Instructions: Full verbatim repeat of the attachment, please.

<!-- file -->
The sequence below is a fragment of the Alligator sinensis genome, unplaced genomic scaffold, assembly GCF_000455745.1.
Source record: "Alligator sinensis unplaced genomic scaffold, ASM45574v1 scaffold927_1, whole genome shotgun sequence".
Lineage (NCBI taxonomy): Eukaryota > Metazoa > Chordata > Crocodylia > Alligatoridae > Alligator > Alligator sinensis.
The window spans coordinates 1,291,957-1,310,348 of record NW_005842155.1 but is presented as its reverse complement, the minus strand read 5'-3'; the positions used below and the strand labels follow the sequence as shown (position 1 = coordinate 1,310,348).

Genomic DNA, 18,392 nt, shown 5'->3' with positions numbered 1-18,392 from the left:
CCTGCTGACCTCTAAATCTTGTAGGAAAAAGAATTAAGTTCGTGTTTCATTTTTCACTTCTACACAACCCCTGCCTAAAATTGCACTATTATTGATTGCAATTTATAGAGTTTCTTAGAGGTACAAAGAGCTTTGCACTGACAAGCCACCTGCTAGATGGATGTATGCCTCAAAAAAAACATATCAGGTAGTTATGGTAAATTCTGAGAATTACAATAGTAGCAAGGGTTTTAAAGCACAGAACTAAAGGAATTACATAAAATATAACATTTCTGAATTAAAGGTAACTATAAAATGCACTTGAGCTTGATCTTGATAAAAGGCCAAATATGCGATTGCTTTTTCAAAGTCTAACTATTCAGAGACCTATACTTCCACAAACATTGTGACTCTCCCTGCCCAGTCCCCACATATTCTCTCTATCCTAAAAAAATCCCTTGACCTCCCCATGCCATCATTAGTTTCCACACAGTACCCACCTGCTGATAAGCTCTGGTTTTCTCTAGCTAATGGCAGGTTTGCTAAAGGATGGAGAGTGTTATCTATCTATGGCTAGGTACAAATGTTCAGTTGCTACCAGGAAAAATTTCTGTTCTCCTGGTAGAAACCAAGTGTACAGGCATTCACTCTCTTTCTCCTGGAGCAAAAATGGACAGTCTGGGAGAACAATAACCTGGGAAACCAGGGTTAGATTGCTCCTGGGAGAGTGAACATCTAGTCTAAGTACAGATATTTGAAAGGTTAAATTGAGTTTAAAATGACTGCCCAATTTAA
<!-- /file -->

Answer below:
The sequence below is a fragment of the Alligator sinensis genome, unplaced genomic scaffold, assembly GCF_000455745.1.
Source record: "Alligator sinensis unplaced genomic scaffold, ASM45574v1 scaffold927_1, whole genome shotgun sequence".
Lineage (NCBI taxonomy): Eukaryota > Metazoa > Chordata > Crocodylia > Alligatoridae > Alligator > Alligator sinensis.
The window spans coordinates 1,291,957-1,310,348 of record NW_005842155.1 but is presented as its reverse complement, the minus strand read 5'-3'; the positions used below and the strand labels follow the sequence as shown (position 1 = coordinate 1,310,348).

Genomic DNA, 18,392 nt, shown 5'->3' with positions numbered 1-18,392 from the left:
CCTGCTGACCTCTAAATCTTGTAGGAAAAAGAATTAAGTTCGTGTTTCATTTTTCACTTCTACACAACCCCTGCCTAAAATTGCACTATTATTGATTGCAATTTATAGAGTTTCTTAGAGGTACAAAGAGCTTTGCACTGACAAGCCACCTGCTAGATGGATGTATGCCTCAAAAAAAACATATCAGGTAGTTATGGTAAATTCTGAGAATTACAATAGTAGCAAGGGTTTTAAAGCACAGAACTAAAGGAATTACATAAAATATAACATTTCTGAATTAAAGGTAACTATAAAATGCACTTGAGCTTGATCTTGATAAAAGGCCAAATATGCGATTGCTTTTTCAAAGTCTAACTATTCAGAGACCTATACTTCCACAAACATTGTGACTCTCCCTGCCCAGTCCCCACATATTCTCTCTATCCTAAAAAAATCCCTTGACCTCCCCATGCCATCATTAGTTTCCACACAGTACCCACCTGCTGATAAGCTCTGGTTTTCTCTAGCTAATGGCAGGTTTGCTAAAGGATGGAGAGTGTTATCTATCTATGGCTAGGTACAAATGTTCAGTTGCTACCAGGAAAAATTTCTGTTCTCCTGGTAGAAACCAAGTGTACAGGCATTCACTCTCTTTCTCCTGGAGCAAAAATGGACAGTCTGGGAGAACAATAACCTGGGAAACCAGGGTTAGATTGCTCCTGGGAGAGTGAACATCTAGTCTAAGTACAGATATTTGAAAGGTTAAATTGAGTTTAAAATGACTGCCCAATTTAA